Why did you decide to publish this study with Karger?

After reading the description of the Karger journal Neuroendocrinology I knew that our publication was a perfect fit.  According to the editor’s description of the journal, Neuroendocrinology “explores the complex bidirectional interactions between the nervous system and the endocrine systems […]” – which was exactly what we focused on in the review paper: the bidirectional relationship between sleep (as a central nervous system phenomenon) and endocrine pathways regulating body core tissues.  Karger’s open access journals make knowledge more accessible and they truly support Karger’s mission to connect and advance health sciences. I was impressed by their professional and personal manner and I would recommend them to any other health scientist.

Can you tell us a little about your experience of publishing with Karger?

After I had written my review, it had to be customized to comply with the technical guidelines for the preparation of manuscripts. The requirements are clearly listed and easy to understand in the “Guidelines for Authors”. After the manuscript meets the specifications in all respects, it is ready to be submitted. All Karger journals offer very easy online submission. The process is straightforward. After submission, the status can be viewed on the portal at any time. This way, you always know who is currently dealing with the paper. If further action by the author is required, e.g. an adjustment and resubmission, you will also be informed by Karger via e-mail. If the submission is incomplete or does not formally meet the requirements, you will be informed within a few days and can make the appropriate adjustments. I also had the positive experience that Karger is always available to help if anything is unclear.

What advice would you give to researchers writing their first articles to get the most out of the publishing process?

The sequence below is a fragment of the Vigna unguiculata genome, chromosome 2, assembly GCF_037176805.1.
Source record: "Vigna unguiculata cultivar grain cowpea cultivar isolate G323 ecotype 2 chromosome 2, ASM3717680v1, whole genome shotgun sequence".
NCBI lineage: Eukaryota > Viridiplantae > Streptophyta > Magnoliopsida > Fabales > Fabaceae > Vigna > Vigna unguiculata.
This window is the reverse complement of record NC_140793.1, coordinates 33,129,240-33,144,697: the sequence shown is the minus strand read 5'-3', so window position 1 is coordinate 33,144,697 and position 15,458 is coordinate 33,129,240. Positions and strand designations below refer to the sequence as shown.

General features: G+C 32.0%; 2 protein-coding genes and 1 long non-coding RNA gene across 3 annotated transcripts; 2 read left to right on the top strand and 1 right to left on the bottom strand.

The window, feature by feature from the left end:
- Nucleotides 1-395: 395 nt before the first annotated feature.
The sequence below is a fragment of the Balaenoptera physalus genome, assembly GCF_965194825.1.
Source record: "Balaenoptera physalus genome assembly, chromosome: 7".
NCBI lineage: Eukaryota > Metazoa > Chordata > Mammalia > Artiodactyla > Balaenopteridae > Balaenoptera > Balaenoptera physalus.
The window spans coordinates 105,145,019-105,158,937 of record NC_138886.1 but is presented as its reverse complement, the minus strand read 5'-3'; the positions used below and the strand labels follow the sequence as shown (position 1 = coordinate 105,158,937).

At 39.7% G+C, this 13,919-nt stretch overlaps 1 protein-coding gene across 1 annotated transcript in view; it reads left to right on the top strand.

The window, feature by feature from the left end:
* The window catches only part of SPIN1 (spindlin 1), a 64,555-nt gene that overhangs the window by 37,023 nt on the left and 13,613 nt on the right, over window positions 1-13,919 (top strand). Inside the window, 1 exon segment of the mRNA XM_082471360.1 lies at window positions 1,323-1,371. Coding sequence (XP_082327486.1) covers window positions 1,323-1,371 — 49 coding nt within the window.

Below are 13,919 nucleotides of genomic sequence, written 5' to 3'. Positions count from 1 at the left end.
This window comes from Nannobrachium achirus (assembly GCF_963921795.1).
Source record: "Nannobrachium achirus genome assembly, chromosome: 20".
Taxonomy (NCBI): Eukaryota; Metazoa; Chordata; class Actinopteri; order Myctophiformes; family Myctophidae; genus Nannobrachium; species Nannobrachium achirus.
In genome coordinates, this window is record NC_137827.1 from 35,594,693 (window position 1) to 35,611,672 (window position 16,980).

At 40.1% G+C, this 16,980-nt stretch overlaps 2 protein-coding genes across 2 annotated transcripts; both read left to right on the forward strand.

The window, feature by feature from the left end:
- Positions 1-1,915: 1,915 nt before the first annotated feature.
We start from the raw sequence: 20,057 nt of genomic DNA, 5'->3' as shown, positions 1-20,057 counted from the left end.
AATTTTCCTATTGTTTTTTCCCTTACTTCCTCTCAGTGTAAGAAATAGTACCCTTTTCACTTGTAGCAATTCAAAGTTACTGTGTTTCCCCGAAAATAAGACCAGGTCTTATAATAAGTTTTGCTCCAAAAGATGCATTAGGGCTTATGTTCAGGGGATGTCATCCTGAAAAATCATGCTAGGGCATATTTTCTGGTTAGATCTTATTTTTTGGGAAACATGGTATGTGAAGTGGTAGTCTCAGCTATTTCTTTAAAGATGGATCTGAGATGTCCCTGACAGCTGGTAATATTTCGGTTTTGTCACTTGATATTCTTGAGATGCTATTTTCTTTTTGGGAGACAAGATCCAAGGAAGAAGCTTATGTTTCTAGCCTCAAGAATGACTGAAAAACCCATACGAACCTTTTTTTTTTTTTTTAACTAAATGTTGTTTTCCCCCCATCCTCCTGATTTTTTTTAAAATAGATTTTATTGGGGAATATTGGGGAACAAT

If you are thinking about publishing, usually you have done high quality and interesting research you want to share with the research community. Keep in mind that the readers are not a reflection of you. They may come from a completely different field of research and still be interested in your research. Therefore, always peer-review your work, it will improve the quality of work. Peer review can identify aspects you would never have thought of yourself or it may give you ideas of ways to improve your work. And then, just do it – submit your paper.

Thank you very much for telling us about your research and experience publishing with us here at Karger. We are certain that your comments will help others in the future.

Read Fabia’s article and the latest from Neuroendocrinology.

If you are interested in publishing with Karger, read this blog post on the submission process at Karger and find the answers to all the common questions.

Related Posts

ISM Societies
Medical societies aim to advance knowledge within their area of expertise and play an integral role in transforming medical and...
Steven Karger Prize was awarded by the Faculty of Psychology of the University of Basel. Sarah Kuhn
On Friday, November 25 , the 20th Steven Karger Prize was awarded by the Faculty of Psychology of the University...
karger ambassador program
It’s not easy being a researcher - no elaborate studies are needed to prove that! Besides the actual pursuit of...

Comments

Share your opinion with us and leave a comment below!